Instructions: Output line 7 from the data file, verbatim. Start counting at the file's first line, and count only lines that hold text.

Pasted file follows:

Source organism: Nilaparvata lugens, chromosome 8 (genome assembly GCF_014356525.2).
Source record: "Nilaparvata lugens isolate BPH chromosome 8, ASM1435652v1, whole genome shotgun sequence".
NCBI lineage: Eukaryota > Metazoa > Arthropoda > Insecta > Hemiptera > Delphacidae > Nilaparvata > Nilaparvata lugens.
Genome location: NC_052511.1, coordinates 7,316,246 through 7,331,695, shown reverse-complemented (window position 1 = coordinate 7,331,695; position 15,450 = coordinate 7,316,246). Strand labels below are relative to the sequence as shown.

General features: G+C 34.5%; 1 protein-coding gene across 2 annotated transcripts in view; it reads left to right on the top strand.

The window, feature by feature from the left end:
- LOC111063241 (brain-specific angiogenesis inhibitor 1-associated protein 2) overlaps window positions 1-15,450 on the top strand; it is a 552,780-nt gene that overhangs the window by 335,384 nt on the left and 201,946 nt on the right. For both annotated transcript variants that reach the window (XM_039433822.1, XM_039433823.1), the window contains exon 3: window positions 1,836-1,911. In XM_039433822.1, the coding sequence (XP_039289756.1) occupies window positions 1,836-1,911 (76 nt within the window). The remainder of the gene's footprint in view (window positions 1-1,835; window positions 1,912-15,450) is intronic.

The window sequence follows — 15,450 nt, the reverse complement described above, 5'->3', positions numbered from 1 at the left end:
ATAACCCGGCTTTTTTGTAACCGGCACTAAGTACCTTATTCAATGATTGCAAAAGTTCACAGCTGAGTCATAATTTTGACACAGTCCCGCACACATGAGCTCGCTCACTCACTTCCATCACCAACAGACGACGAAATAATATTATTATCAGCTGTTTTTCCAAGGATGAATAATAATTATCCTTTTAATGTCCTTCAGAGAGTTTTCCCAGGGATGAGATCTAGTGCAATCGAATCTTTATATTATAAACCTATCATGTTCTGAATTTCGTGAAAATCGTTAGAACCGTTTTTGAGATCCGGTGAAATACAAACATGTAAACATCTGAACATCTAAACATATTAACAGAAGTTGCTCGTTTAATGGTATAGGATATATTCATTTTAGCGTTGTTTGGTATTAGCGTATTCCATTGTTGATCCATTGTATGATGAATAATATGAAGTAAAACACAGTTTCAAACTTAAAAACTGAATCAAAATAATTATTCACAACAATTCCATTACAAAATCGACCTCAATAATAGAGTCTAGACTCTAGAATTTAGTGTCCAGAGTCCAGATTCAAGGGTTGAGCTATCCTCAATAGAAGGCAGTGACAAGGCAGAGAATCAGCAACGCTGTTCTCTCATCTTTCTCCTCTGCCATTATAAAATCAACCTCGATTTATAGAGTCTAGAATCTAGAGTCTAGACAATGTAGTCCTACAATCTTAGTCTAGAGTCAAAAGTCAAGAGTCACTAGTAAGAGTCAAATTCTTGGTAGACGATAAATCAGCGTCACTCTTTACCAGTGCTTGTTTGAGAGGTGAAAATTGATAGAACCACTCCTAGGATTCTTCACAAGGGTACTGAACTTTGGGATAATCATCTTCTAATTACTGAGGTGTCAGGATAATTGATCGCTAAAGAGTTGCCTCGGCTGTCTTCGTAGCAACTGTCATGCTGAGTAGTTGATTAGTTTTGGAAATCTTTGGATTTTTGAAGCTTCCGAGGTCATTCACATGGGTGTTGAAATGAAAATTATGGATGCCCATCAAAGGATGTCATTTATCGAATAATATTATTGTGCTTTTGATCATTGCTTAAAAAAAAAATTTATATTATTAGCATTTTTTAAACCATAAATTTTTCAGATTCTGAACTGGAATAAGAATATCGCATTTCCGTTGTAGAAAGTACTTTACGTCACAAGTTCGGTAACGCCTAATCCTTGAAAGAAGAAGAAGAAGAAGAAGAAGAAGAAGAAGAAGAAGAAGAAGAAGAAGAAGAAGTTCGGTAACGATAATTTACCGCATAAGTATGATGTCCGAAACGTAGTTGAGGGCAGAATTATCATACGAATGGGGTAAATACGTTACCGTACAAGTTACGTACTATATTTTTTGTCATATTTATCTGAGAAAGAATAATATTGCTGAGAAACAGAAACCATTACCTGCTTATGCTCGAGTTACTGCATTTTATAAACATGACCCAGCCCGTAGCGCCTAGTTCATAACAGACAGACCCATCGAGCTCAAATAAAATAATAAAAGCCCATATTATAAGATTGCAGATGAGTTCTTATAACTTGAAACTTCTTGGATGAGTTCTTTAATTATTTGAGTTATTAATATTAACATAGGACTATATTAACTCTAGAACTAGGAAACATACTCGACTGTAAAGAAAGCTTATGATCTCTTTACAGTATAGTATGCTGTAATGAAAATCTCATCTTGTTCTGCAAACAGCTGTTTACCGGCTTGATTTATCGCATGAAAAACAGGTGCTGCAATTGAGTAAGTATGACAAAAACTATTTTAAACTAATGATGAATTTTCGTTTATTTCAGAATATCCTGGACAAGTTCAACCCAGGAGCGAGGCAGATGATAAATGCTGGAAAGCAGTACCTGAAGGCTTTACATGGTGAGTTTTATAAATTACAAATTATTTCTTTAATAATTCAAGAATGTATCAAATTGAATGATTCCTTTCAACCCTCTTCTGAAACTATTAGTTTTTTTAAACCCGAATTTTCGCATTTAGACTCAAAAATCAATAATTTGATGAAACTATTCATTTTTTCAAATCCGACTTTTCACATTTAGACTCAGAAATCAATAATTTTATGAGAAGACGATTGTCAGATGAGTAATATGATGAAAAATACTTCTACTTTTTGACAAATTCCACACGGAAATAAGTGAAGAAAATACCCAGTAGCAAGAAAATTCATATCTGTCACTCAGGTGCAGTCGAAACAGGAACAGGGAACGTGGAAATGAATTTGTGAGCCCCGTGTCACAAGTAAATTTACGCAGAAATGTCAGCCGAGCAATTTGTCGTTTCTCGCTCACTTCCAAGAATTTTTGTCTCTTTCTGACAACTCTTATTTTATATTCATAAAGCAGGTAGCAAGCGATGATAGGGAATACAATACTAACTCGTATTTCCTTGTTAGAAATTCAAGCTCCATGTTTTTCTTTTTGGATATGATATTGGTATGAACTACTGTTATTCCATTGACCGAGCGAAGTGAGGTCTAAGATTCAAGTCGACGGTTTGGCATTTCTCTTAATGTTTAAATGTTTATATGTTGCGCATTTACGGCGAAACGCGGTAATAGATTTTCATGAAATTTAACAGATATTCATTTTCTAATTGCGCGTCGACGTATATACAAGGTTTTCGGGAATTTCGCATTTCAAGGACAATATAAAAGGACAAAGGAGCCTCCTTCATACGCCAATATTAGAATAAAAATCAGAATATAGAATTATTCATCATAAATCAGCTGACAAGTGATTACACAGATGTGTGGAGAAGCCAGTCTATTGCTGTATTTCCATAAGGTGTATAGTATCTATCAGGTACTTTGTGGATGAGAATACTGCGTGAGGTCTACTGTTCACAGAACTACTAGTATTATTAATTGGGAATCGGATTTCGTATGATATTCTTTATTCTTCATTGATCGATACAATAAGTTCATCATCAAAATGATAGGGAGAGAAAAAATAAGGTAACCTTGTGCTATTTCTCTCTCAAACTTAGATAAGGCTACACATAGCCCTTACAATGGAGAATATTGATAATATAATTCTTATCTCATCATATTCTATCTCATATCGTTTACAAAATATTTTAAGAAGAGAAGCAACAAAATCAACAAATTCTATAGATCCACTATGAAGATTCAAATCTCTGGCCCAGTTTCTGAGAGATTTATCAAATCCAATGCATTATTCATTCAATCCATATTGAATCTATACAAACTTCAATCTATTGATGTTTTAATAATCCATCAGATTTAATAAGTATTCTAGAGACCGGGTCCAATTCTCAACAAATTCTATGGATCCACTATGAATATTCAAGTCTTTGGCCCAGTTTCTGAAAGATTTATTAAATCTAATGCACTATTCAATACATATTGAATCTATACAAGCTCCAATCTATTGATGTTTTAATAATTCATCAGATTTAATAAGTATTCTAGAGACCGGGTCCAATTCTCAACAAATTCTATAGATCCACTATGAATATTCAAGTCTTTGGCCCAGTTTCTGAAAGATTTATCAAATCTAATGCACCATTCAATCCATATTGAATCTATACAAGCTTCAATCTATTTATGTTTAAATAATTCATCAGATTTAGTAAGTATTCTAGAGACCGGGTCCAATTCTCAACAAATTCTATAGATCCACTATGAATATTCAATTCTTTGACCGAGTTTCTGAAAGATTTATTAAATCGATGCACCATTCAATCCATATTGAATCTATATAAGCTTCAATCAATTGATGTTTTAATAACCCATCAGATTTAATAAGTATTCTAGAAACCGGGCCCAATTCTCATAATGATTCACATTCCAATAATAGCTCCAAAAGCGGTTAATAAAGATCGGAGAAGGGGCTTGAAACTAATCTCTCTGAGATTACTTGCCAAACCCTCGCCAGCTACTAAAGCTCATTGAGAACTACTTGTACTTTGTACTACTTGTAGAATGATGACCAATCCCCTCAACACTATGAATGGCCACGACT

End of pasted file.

- LOC111063241 (brain-specific angiogenesis inhibitor 1-associated protein 2) overlaps window positions 1-15,450 on the top strand; it is a 552,780-nt gene that overhangs the window by 335,384 nt on the left and 201,946 nt on the right. For both annotated transcript variants that reach the window (XM_039433822.1, XM_039433823.1), the window contains exon 3: window positions 1,836-1,911. In XM_039433822.1, the coding sequence (XP_039289756.1) occupies window positions 1,836-1,911 (76 nt within the window). The remainder of the gene's footprint in view (window positions 1-1,835; window positions 1,912-15,450) is intronic.